One of the most widely celebrated cases of unauthorized and exploitative transfer of indigenous pharmacology in Africa is the case of the obesity management drug, the hoodia gordini. Known to the San ethnic group found in the Kalahari area of Southern Africa as Xhoba, the cactus like plant has been chewed for centuries by the hunting men of the ethnic group to keep hunger at bay before embarking on day long expeditions. Pfizer, through the British based Phytopharm, was the first to secure the global development and marketing license of this herb renamed P57. Phytopharm was quick to place six patents on the plant, covering â€˜the use of the plant, its active molecules, derivatives and mode of action'[iv]. Tens of millions of dollars in licensing fees and royalty had changed hands between Pfizer and Phytoopharm, before The South African San Council became involved. The South African San Council sued Pfizer, Phytopharm and their South African accomplices for infringing on the ancient knowledge of the indigenous peoples. The suit was settled in a judgement that granted the San peoples 8 percent of the â€˜milestone payments made by its licensee, UK-based Phytopharm, during the drug's clinical development over the next few years. At the completion of drug development, it was agreed that Pfizer will have to pay an additional 6 percent royalties on the marketing of the drugs to the San people.'[v] In a National Geographic article, the chairman of the San Council, Petrus Vaalboi is quoted as saying that â€˜we are thankful that the traditional knowledge of our forefathers is acknowledged by this important agreement, and that we are making it known to the world. As San leaders we are determined to protect all aspects of our heritage'[vi]
In the case of Nigeria, the knowledge of the Indigenous peoples is being forcefully and consistently taken away from the country by those who should protect it. During a personal conversation, a knowledgeable Nigerian pharmacologist who has worked in government establishments cited the instance where some Western government institutes such as the United States National Institute of Health (NIH) enter into "agreements" with Nigerian Institute for Pharmaceutical Research and Development (NIPRD) for the "exchange" of plant, human, and technological resources. These questionable "agreements" are often "negotiated" from a position of weakness and ignorance â€“ and perhaps, apathy - by NIPRD officials. The NIH in one instance, built a laboratory for the NIPRD in Nigeria and trained some staff, in exchange for plant resources. Unfortunately, what exists presently is a situation where Nigerian government lacks information as to the progress made with the "donated" or "exchanged" plant resources, or its patent status. How much research work has been conducted on these medicinal plants? Who owns the patent on them? How much is being made from the sale of the medication generated from these plants? What emerges is a grand design by both western governments and private enterprises to rid Nigeria of her rich indigenous pharmacology, while appropriating the proceeds.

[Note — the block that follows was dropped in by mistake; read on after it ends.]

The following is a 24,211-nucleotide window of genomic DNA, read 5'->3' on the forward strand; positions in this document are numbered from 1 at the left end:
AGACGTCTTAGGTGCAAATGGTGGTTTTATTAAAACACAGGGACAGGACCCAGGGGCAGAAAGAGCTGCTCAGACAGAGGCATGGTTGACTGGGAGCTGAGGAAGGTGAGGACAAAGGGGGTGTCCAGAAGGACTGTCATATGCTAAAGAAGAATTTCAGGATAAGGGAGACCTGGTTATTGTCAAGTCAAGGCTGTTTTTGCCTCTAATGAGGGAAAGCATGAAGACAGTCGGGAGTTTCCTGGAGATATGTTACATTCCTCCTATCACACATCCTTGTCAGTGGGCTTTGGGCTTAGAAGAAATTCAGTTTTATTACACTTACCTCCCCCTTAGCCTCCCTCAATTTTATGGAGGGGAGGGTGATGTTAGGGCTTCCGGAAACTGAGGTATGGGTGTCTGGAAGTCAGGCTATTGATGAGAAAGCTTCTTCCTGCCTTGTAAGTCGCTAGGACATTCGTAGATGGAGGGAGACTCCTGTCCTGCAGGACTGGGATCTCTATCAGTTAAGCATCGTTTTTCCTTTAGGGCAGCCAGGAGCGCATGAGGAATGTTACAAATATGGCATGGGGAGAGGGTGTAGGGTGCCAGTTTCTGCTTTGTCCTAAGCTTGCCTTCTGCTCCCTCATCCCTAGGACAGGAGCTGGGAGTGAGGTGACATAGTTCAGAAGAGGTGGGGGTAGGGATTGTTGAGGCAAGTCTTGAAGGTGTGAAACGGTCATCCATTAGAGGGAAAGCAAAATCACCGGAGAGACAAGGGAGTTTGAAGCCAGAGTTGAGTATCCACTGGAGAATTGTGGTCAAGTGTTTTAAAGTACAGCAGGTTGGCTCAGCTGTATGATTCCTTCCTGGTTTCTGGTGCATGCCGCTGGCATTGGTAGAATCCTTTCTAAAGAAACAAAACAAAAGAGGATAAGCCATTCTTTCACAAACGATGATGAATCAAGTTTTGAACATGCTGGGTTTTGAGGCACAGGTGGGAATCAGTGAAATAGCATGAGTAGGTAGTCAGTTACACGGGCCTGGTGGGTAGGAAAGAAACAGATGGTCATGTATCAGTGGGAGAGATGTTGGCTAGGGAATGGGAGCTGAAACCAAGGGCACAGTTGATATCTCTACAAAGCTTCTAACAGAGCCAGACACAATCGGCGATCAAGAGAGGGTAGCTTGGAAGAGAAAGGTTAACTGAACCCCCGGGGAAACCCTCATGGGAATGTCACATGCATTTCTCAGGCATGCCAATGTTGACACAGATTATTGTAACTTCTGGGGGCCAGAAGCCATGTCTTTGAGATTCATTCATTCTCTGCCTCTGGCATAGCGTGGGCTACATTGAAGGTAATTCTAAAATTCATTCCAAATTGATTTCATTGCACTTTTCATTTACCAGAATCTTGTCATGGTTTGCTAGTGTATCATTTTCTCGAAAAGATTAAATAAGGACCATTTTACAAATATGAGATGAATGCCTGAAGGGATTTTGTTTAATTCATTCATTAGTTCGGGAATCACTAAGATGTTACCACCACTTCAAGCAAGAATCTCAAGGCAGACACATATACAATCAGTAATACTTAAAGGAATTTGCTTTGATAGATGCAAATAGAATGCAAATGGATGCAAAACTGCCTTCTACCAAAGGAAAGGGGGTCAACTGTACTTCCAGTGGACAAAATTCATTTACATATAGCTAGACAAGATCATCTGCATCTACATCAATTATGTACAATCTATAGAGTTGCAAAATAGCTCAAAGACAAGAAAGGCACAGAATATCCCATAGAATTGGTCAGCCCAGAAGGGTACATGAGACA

As a matter of urgency, the Nigerian Government must strengthen the existing intellectual property laws of the country. Specifically, it should be made a criminal offence for any researcher local or foreign, to claim patent on indigenous species of medicinal plants in Nigeria. The government must hire intellectual property lawyers to proceed to the WTO to demand for the withdrawal of the patent granted for several Nigerian medicinal plants. In the least, like the Sans people, Nigeria should demand for an equitable profit sharing formula from the pharmaceutical companies that are solely benefiting from the medicinal plants. In its May 17, 2011 report, the Punch Newspapers notes rather vaguely that "Nigeria and the United States are to Collaborate on the protection of intellectual property rights." One imagines what such "collaboration" entails. Nigerians demand that the terms of such collaboration be made public. As a people, Nigerians are enlightened enough to constructively critique certain "collaborations" that end up as conduits for the illegal transfer of the nation's wealth to the West.
[iv]Konadu, K. (2007) Indigenous Medicine and Knowledge in African Society New York: Routledge p. 60
[v] UNEP (2003) "Traditional Lifestyles and Biodiversity Use" Prepared for the Secretariat of the Conventions on Biological Diversity June 2003